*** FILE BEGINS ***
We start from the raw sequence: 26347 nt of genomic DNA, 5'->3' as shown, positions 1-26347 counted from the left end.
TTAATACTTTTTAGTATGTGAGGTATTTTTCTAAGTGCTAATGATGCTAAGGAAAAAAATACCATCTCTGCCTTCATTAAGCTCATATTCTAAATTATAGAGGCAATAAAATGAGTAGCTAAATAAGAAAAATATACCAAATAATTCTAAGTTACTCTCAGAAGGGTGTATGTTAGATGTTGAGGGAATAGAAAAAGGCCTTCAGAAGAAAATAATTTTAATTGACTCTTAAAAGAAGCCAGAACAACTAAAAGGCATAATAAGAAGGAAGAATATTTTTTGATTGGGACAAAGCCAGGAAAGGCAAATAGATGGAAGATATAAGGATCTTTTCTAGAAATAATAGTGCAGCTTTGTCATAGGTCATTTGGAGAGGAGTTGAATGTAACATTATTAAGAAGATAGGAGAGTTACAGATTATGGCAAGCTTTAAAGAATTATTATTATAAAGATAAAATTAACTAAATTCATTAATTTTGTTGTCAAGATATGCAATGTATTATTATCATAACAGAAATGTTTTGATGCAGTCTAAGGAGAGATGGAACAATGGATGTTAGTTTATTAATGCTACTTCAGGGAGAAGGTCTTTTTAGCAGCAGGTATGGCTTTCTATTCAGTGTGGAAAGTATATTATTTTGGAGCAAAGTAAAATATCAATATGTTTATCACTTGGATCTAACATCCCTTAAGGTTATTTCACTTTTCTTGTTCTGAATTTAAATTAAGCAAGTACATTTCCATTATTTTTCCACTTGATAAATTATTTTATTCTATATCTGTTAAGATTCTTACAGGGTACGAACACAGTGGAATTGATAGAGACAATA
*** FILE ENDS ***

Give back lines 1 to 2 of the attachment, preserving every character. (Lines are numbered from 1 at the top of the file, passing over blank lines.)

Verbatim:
We start from the raw sequence: 26347 nt of genomic DNA, 5'->3' as shown, positions 1-26347 counted from the left end.
TTAATACTTTTTAGTATGTGAGGTATTTTTCTAAGTGCTAATGATGCTAAGGAAAAAAATACCATCTCTGCCTTCATTAAGCTCATATTCTAAATTATAGAGGCAATAAAATGAGTAGCTAAATAAGAAAAATATACCAAATAATTCTAAGTTACTCTCAGAAGGGTGTATGTTAGATGTTGAGGGAATAGAAAAAGGCCTTCAGAAGAAAATAATTTTAATTGACTCTTAAAAGAAGCCAGAACAACTAAAAGGCATAATAAGAAGGAAGAATATTTTTTGATTGGGACAAAGCCAGGAAAGGCAAATAGATGGAAGATATAAGGATCTTTTCTAGAAATAATAGTGCAGCTTTGTCATAGGTCATTTGGAGAGGAGTTGAATGTAACATTATTAAGAAGATAGGAGAGTTACAGATTATGGCAAGCTTTAAAGAATTATTATTATAAAGATAAAATTAACTAAATTCATTAATTTTGTTGTCAAGATATGCAATGTATTATTATCATAACAGAAATGTTTTGATGCAGTCTAAGGAGAGATGGAACAATGGATGTTAGTTTATTAATGCTACTTCAGGGAGAAGGTCTTTTTAGCAGCAGGTATGGCTTTCTATTCAGTGTGGAAAGTATATTATTTTGGAGCAAAGTAAAATATCAATATGTTTATCACTTGGATCTAACATCCCTTAAGGTTATTTCACTTTTCTTGTTCTGAATTTAAATTAAGCAAGTACATTTCCATTATTTTTCCACTTGATAAATTATTTTATTCTATATCTGTTAAGATTCTTACAGGGTACGAACACAGTGGAATTGATAGAGACAATA